It’s happening again, the same way it happened before. That creeping dread, the audiovisual over-stimulation coming from nowhere but your own head. It creates invisible barriers between you and the rest of the world. Friends, family, classes and hobbies all end up feeling vague and distant. If this sounds familiar to you, then you likely suffer from one of the myriad forms of anxiety. Anxiety is far from an uncommon occurrence, whether it be a passing feeling or a consistent diagnosis. Most everyone has had to deal with anxiety's strange internal tensions at some point. It can manifest itself in a variety of ways, ranging from a simple reaction to stress to a protracted struggle between yourself and your own brain.
My particular strain of anxiety is hypochondria: a constant fear of something out of my control going wrong with my body or health. More often than not, it is extremely illogical. Aches become tumours, floaters and specks become possible blindness and even when there is nothing in particular for my brain to obsess over, I tend to be left with a foggy sense of impending doom. Even when it feels like the logical side of my mind has won out, and I am able to go about my day and enjoy myself, there will oftentimes be a small corner of my brain declaring fire and brimstone like some sort of drug-fueled street preacher. Some days it seems to come out of nowhere, others it mutates out of latent stress, but each time it feels like trying to walk through a tar pit. Grotesque strands of black ooze cling and drag, impeding any sort of progress or productivity.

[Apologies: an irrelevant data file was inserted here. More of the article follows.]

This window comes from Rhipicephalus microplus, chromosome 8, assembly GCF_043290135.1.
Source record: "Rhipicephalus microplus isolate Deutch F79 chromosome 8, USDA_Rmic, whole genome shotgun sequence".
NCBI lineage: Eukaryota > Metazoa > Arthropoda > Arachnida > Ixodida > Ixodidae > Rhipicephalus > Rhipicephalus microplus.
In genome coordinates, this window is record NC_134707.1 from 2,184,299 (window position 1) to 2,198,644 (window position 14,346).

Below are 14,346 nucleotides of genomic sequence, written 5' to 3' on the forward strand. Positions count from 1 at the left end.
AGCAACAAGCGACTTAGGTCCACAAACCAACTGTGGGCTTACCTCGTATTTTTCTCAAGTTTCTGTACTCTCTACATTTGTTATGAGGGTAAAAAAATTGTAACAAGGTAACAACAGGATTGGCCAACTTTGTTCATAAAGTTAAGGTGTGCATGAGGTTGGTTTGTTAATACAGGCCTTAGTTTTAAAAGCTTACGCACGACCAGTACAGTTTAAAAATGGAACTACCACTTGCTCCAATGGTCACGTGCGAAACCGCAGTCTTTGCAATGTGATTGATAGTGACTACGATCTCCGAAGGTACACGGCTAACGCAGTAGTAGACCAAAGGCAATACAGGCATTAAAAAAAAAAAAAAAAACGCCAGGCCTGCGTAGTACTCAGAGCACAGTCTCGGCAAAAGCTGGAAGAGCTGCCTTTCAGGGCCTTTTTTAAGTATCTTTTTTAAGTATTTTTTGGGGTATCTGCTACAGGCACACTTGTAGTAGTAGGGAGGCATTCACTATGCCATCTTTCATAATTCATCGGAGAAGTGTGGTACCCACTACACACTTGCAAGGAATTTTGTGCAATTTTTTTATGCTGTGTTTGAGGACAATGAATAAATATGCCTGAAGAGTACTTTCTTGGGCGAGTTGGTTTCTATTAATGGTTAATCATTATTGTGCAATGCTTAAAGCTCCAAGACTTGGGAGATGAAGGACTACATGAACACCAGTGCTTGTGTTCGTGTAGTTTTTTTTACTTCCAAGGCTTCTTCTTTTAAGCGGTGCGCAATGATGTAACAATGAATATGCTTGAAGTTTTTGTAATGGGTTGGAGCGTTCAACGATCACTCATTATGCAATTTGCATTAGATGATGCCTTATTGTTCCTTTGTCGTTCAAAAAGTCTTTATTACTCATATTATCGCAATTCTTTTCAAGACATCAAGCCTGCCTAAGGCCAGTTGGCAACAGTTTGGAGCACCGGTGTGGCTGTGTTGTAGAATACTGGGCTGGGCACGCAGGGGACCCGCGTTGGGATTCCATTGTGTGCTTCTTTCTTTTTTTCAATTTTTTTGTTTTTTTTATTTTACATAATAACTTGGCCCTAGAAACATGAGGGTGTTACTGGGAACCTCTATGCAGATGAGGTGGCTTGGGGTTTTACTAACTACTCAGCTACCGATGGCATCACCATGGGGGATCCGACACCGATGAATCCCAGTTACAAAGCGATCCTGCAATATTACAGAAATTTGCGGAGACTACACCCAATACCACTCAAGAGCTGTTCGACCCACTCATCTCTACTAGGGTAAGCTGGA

One of the most consistent “symptoms” of prolonged anxiety spikes tends to be fatigue. A general sense of immobility overtakes you, draining your energy whilst simultaneously refilling your mind with dread. Mustering the willpower to go to classes or the library and dedicate yourself to work can feel like an uphill battle against a nigh impossible foe, while observers at the fringes of the war zone may simply tut and snigger some nonsense about laziness. This is all too common, obnoxiously familiar territory to many people, myself included. Even in class, there is no guarantee of a constructive use of time seeing as, more often than not, your attention span is completely shot. I either find myself catching floaters and sparks in my vision, nerves getting the better of me as my line of sight darts around like a madman, or wrapped in a miasma of gloom and fear.
The best things to remember in times like these, when it feels like your entire mental infrastructure is collapsing in on itself, is that your problems are not unique. You are not alone in your nervous throes. Though, at times, it can be among the most isolating feelings you may ever experience, someone -- somewhere -- is going through the same thing. I know that won’t return your energy, nor will it magically soothe your worries, but it is the first strike of the chisel into the stone. Without an understanding of what triggers you, without the knowledge that others struggle alongside you, in essence you are dooming yourself to wallow in a lonely smog, toxic and draining.
If you don't accept it you are just going to make it worse.
Suggested reading: Anxiety is an Invalid Excuse